In my humble opinion, the excitement of experiencing a familiar space is by changing it up once in a while. Experiencing the streets as a celebratory space is far more enticing to me than retreating to the riverfront, sequestered away from all the businesses, all the areas hungry for activity. I’d much rather see the reciprocal benefits to the surrounding downtown community by locating festivals within exploration distance of the average Windsorite. If someone wants a can of pop, an espresso, chicken wings, or sunglasses, it’d be nice if they could look within the streets of taxpaying business owners to find those things rather than the current option at Festival Plaza events.
That said, I wonder what some of the readers of this blog would say would be exciting non-pre-determined festival spaces. Any ideas?
One of my ideas, shaped by my experience with the last festival, is Indian Road in west Windsor (Sandwich).
Here’s a quick vid produced by Broken City Lab showing this derelict space –
The reason I thought of going there for a festival was the favourable distance between Indian Road and the very vocal minority of residents in downtown who believe that the streets should be a mausoleum. As the DWBIA knows well, residents put up a fuss because of the noise created by 2009’s new series of road closures for the freedom to mosey in the downtown enjoying food, faces, and music without fear of car traffic. They will likely have their hands full defending the reprisal of these events which breathed new life into the downtown in the summer of 2009.
I’ve imagined a life-bringing event, existing on Indian Road, with students, food, music, akin to the Dally In The Alley held in Detroit.
Residents would likely welcome the attention, the activity, the appreciation of their space. It could only serve to bring more attention to their plight for a solution to the blight they’re experiencing.
Best of all, residents would likely take to the street, to the smiling faces and action, to experience their street in a way that they never thought possible since their woes began.
Anyone want to help me plan something over there?
In closing, I’d like to say that I think that the newly proposed riverfront festival space is perfect for some events. It’d be nice if we lured in a 3-day jazz fest or something that would encourage outsiders to come to town for a long weekend and experience Windsor for the first time. Theatrical events outdoors would be cool too. I think that newcomers to Windsor are more apt to explore if they’re lured here by a big-time ticketed festival experience. They’re here because they’re curious. My hope is to encourage our own residents to do more than to avoid downtown for a carnival or festival, only to leave the core with no more awareness of the space than when they left the house.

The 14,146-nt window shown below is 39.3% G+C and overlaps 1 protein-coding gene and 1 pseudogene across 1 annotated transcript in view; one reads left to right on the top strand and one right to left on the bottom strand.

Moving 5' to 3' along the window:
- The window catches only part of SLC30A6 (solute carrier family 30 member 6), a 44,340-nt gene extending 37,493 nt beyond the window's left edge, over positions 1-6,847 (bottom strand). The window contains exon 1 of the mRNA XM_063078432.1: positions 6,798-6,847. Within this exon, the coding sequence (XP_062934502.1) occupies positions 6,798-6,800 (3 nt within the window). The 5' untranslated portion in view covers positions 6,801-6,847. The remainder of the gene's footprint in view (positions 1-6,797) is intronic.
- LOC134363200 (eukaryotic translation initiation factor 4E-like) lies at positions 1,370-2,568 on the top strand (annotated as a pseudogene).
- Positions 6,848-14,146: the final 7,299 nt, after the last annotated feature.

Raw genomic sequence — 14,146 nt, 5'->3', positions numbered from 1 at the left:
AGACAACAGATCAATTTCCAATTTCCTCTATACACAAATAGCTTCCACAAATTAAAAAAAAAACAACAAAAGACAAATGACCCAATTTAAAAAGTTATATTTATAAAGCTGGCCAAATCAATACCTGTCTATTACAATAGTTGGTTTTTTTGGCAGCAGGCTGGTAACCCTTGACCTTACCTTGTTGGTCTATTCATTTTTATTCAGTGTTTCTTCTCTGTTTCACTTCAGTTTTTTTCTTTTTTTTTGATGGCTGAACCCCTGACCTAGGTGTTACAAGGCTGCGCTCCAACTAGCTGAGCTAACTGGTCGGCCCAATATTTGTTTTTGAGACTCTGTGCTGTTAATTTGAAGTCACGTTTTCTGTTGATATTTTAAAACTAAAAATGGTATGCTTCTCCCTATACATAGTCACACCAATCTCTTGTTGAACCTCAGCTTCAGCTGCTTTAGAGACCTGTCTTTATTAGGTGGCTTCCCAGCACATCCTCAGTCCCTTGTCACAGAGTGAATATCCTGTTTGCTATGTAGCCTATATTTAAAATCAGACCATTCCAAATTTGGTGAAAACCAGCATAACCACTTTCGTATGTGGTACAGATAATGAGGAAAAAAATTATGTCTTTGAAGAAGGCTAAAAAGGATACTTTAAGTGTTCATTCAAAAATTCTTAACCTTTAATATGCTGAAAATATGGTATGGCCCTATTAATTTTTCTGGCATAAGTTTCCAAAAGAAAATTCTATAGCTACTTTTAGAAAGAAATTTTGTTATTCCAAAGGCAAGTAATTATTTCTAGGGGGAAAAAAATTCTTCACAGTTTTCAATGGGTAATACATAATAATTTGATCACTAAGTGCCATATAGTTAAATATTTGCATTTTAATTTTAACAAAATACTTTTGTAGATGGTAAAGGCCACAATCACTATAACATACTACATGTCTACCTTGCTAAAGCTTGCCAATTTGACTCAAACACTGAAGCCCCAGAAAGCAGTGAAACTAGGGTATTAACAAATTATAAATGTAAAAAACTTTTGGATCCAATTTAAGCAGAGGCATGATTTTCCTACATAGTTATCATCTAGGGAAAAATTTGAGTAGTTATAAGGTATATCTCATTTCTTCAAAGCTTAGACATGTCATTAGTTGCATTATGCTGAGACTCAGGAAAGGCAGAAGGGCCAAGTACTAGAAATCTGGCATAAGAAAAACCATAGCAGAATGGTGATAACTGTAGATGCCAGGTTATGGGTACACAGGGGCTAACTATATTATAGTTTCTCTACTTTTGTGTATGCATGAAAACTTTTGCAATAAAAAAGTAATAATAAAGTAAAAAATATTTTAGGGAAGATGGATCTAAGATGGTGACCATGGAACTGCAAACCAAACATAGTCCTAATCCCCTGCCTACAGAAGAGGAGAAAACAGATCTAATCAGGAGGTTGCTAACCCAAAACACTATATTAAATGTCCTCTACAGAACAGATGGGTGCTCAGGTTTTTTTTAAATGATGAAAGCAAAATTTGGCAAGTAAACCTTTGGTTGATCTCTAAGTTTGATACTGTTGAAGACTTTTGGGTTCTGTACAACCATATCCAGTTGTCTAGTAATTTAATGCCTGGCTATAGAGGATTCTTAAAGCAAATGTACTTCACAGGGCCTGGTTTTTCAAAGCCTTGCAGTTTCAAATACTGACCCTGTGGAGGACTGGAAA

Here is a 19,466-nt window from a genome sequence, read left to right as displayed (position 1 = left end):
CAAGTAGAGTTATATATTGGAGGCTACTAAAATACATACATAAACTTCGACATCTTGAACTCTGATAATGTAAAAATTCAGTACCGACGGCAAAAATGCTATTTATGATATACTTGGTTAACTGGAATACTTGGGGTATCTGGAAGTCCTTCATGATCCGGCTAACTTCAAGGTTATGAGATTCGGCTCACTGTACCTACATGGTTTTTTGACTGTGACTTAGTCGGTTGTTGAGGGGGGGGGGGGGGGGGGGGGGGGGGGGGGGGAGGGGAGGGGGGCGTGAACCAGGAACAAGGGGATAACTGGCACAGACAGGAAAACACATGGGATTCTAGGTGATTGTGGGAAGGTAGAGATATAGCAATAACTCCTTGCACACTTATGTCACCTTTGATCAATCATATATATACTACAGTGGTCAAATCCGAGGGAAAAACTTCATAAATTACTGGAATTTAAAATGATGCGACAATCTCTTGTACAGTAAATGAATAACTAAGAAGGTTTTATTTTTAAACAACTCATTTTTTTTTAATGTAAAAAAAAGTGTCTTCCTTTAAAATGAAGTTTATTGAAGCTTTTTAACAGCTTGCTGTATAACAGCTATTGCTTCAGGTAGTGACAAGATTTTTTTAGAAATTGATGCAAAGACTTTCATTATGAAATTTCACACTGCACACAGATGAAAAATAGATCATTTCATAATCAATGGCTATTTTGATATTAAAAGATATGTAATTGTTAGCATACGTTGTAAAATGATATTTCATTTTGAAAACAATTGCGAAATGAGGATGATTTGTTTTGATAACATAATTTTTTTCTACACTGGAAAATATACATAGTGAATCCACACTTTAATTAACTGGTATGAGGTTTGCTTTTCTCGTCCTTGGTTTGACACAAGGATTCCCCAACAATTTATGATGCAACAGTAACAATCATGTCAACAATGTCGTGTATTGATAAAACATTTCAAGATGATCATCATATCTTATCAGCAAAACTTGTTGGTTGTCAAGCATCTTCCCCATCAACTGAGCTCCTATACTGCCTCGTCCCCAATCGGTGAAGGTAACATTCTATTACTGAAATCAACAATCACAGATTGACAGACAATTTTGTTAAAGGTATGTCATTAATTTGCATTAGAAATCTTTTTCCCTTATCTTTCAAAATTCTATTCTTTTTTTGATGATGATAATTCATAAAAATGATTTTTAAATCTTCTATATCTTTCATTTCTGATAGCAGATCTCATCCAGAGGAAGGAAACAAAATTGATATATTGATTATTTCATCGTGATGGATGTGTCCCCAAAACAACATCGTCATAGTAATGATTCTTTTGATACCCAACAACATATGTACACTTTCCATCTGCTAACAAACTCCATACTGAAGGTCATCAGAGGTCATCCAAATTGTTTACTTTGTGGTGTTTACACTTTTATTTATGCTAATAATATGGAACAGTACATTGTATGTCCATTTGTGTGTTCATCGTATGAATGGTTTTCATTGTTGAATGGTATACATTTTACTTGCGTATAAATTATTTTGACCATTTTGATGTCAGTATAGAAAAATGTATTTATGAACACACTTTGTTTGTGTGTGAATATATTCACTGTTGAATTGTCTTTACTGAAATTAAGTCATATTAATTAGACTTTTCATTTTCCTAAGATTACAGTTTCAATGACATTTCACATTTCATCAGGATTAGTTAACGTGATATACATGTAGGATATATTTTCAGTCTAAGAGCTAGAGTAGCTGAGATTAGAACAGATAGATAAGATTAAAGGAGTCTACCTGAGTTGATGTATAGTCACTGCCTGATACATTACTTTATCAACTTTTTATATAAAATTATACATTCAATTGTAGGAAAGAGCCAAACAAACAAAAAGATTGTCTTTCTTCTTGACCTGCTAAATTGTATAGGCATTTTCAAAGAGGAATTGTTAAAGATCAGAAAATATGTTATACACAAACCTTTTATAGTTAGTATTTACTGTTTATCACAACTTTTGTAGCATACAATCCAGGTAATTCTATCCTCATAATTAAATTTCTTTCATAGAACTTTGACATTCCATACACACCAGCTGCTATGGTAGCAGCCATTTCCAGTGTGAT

But my choice, when scheduling festivities, will be in the streets.
There are TONS of videos, and a couple of interviews at the end of this blog post.
Skip the writing to see what we saw on our trip to Detroit on Saturday October 16th, 2009.
Thanks to David Ziriada and Joan who gave their time for FREE to give this tour, to what they hoped would be a large and eager group of Windsorites. Instead they got the small, tenaciously interested and focused group of the following people, to whom I am extremely grateful for making this experience and incredible one: Luke, Rino, Anastasia (sp?), Wilson, Sophia, and Matt.
David Ziriada and the other side of the Renaissance Center
To begin with, there were nine of us.
One of us was less than six weeks old.
But we were all wide-eyed, and in constant awe of the offerings of the City of Detroit.
Heading over to Detroit at 10am seems early to the people who ran late for our departure, and never made the trek.
Anyone with a day job realizes that this is enough time to wake, shower, feed kids, milk a cow, and be early for departure.